TIME Research

Racism Could Negatively Impact Your Health, Study Finds

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High blood pressure and kidney decline may be linked to feelings of discrimination

Feeling judged because of your race could have a negative impact on your physical health, a new study finds.

A team of researchers studied 1,574 residents of Baltimore as part of the Healthy Aging in Neighborhoods of Diversity across the Life Span study and found that 20% of the subjects reported feeling that they had been racially discriminated against “a lot.”

Even after the researchers adjusted the results for race, this group had higher systolic blood pressure than those who perceived only a little discrimination.

Over a five-year followup, the group who felt more racial discrimination also tended to have greater decline in kidney function. When the researchers, co-led by Deidra C. Crews, MD, assistant professor of medicine and chair of the diversity council at Johns Hopkins University School of Medicine, adjusted for age and lifestyle factors, the effect stayed constant for African-American women.

“Psychosocial stressors could potentially have an effect on kidney function decline through a number of hormonal pathways,” Dr. Crews said. The release of stress hormones can lead to an increase in blood pressure, and high blood pressure is one of the leading causes of kidney disease.

This isn’t the first time that perceived racial discrimination has been linked to chronic diseases: a 2011 study found that lifetime discrimination was linked to higher rates of hypertension.

TIME Research

Firefighter Deaths Could be Linked to Poor Sleep

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Almost 40% of firefighters suffer from at least one sleep disorder

Sleep problems could be a major factor in explaining why more than 60 percent of firefighter deaths are caused by heart attacks and traffic accidents, a new study published in The Journal of Clinical Sleep Medicine has found.

Researchers sampled almost 7,000 firefighters across the U.S. and examined how many tested positive for sleep disorders such as obstructive sleep apnea, insomnia, shift-work disorder and restless leg syndrome, the New York Times reports.

They found that 37 percent of firefighters suffered from at least one type of sleep disorder.

“Our findings demonstrate the impact of common sleep disorders on firefighter health and safety, and their connection to the two leading causes of death among firefighters,” said lead author Laura K. Barger. “Unfortunately, more than 80% of firefighters who screened positive for a common sleep disorder were undiagnosed and untreated.”

Barber’s team found that when compared with those who had a good night’s sleep, firefighters who had a sleep disorder were more likely to crash their car or fall asleep at the wheel.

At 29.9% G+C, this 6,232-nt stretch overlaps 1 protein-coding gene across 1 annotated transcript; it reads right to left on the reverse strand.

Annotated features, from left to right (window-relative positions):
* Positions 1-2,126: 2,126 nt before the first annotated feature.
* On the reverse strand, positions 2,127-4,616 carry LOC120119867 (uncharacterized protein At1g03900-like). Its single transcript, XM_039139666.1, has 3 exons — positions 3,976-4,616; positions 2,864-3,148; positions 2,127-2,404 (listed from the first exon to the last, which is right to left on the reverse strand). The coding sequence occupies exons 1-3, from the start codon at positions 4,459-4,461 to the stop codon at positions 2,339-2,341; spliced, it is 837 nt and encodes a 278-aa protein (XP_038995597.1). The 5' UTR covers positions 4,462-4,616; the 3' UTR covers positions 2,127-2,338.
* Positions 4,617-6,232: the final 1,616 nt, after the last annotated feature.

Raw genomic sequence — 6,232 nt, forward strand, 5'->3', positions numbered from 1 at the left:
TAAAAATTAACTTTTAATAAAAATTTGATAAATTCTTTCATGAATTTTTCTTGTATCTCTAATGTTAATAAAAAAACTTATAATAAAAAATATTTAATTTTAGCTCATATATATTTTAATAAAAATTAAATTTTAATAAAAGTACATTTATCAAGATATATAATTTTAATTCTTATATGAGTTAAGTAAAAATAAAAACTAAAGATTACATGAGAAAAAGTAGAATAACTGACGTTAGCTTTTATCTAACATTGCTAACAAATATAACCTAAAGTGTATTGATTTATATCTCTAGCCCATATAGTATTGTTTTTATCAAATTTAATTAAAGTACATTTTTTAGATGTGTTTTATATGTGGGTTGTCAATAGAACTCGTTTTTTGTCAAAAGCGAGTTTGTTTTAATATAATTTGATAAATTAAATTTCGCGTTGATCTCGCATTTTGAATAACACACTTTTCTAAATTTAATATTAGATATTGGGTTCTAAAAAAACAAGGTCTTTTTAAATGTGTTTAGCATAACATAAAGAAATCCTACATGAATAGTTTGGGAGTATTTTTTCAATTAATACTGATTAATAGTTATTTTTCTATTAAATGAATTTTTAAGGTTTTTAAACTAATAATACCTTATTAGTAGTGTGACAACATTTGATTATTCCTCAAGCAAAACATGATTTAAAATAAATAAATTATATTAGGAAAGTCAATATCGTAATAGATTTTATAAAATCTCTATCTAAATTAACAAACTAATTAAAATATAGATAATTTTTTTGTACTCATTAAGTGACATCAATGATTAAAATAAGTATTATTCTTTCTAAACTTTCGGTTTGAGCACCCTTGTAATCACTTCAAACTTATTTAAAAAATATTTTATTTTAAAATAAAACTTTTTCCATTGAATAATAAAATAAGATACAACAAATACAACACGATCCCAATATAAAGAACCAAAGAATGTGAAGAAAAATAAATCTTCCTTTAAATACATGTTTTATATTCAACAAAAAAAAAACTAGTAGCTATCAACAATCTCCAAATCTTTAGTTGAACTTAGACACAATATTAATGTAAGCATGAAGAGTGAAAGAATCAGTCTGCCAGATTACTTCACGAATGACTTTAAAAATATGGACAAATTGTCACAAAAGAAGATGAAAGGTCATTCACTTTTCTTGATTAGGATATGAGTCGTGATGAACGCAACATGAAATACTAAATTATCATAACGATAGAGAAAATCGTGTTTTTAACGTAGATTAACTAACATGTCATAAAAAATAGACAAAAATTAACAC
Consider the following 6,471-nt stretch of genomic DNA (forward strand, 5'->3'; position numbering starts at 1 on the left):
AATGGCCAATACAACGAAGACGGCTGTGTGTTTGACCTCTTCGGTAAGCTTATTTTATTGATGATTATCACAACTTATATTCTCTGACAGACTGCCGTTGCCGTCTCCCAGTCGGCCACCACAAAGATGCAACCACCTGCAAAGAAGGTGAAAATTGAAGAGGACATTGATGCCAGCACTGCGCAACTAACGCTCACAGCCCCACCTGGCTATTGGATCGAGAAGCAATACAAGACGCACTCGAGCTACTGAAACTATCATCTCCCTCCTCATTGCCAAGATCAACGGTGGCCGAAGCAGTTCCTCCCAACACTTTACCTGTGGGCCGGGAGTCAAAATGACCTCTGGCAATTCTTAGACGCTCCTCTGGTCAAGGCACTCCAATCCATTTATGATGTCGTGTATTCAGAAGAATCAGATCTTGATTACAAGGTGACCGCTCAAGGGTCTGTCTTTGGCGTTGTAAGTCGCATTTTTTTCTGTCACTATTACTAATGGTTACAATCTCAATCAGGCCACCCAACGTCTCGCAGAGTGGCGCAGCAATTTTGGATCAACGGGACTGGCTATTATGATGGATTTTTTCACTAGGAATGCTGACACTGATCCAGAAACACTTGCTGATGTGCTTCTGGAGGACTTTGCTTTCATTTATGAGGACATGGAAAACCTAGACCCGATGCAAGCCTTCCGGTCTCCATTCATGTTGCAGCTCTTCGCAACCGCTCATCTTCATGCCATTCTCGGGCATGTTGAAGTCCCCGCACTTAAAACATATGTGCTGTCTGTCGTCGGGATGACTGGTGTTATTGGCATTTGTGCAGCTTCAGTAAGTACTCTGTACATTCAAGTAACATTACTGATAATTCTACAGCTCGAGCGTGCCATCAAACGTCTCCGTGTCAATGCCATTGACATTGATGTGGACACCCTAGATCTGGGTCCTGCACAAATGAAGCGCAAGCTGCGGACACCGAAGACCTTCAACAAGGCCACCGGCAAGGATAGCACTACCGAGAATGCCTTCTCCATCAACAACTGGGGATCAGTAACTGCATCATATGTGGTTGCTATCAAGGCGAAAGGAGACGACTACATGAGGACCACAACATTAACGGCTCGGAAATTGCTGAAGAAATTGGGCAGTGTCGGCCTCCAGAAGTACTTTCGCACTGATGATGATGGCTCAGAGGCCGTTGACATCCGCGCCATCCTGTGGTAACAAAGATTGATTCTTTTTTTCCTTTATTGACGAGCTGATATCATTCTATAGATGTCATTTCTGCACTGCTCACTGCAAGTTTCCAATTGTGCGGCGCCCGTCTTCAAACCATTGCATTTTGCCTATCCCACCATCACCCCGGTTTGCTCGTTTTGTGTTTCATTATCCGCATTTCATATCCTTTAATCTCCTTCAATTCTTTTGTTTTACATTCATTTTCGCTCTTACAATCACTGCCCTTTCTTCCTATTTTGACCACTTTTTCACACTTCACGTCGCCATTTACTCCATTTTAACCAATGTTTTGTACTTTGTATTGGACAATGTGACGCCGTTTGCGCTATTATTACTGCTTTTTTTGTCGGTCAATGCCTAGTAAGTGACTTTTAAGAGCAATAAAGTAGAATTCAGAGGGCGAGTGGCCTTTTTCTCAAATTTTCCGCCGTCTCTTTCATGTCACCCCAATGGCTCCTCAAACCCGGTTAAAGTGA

They are also more likely to report serious health problems such as cardiovascular disease, diabetes, depression and anxiety.

[NYT]

TIME Research

Speaking More Than One Language Could Sharpen Your Brain

Skip the sudoku, try learning French

Speaking more than one language does the brain some good.

A recent study found that bilingual speakers may actually process information more efficiently than single-language speakers. Researchers from Northwestern University, in Illinois, and the University of Houston used brain imaging to look at bilingual people’s comprehension abilities. They found that people who speak more than one language are comparatively better at filtering out unnecessary words than monolinguals, whose brains showed that they had to work harder to complete the same mental tasks.

The study, published in the journal Brain and Language, used functional magnetic resonance imaging (fMRI) to look at what’s called coactivation and inhibition in the brain. Coactivation is the ability to have both languages simultaneously active in the brain, while inhibition is that ability to select a correct language while hearing more than one at a time. The researchers studied 17 Spanish-English bilinguals and 18 monolinguals, and had them undergo tests that assessed their brains’ ability to eliminate irrelevant words.

For example, in one task the participants heard the word cloud and were then immediately shown four pictures. One of the photos was of a cloud, and another was a similar-sounding word like clown. The goal was to watch how quickly the brain could make connections to the correct word. Bilinguals were consistently better at the task.

The results create a bit of a chicken-or-the-egg scenario. Is a bilingual person better at such tasks because of their expertise in both languages, or are people with greater comprehension capacity better equipped to master multiple languages? It could be a mixture of the two. The researchers of the new study believe that being bilingual is a constant brain exercise. So instead of tackling a puzzle, why not give a new language a shot, if not solely for the brain challenge.

Read next: The Secret to Learning a Foreign Language as an Adult

TIME Research

Repeated Pot Use Linked to Lower IQ

File picture shows marijuana plants at a indoor cultivation in Montevideo